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Michigan's First People


Michigan's First People
Reading Level
     edHelper's suggested reading level:   grades 4 to 6
     Flesch-Kincaid grade level:   7.63

Vocabulary
     challenging words:    present-day, tribal, skilled, arrival, grounds, thus, death, general, tobacco, jewelry, acquire, roots, certain, area, however, people
     content words:    Bering Strait, Woodland Indians, Mound Builders


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Michigan's First People
By Marc G. Van Poperin
  

1     The first people in Michigan were Paleo-Indians, who appeared in the area about 14,000 years ago. Very little is known about these people, due to a lack of written history. Some people believe that they followed buffalo herds, coming from Asia. They may have crossed the Bering Strait, come through present-day Alaska and then come into what is now known as Michigan. It is known that they used chipped stones to hunt large game animals. They fished and gathered nuts, berries, and roots. They also knew how to make fire. The Paleo-Indians were believers in life after death, as they buried their deceased in a certain way and with food and tools.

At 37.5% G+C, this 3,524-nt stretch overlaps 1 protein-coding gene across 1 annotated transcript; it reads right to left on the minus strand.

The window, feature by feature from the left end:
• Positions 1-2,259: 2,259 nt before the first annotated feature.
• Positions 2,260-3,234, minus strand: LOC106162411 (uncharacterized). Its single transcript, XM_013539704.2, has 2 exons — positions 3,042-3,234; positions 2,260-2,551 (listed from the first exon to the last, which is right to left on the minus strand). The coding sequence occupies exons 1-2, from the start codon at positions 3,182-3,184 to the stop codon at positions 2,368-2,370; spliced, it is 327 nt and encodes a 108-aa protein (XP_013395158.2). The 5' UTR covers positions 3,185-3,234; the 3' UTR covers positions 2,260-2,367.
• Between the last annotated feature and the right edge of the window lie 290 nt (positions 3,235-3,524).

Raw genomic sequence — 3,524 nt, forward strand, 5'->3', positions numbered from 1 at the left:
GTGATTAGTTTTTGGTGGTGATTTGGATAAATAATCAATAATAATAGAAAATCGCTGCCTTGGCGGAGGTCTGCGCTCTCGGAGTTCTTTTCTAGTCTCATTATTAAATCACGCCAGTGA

2     Some 10,000 years after the Paleo-Indians, another group of people appeared in Michigan. They are called the Archaic people. Like the Paleo-Indians, the Archaic people hunted, fished, and gathered roots, berries, and nuts. The main difference between the two types of people, however, is that the Archaic people began spending a few months each year in one general area. Thus, the first villages were created in Michigan. Another difference was the Archaic's discovery of copper, which they used to make jewelry and tools. Often times they would bury their dead with these tools and jewelry, indicating a sense of life after death much like the Paleo-Indians.

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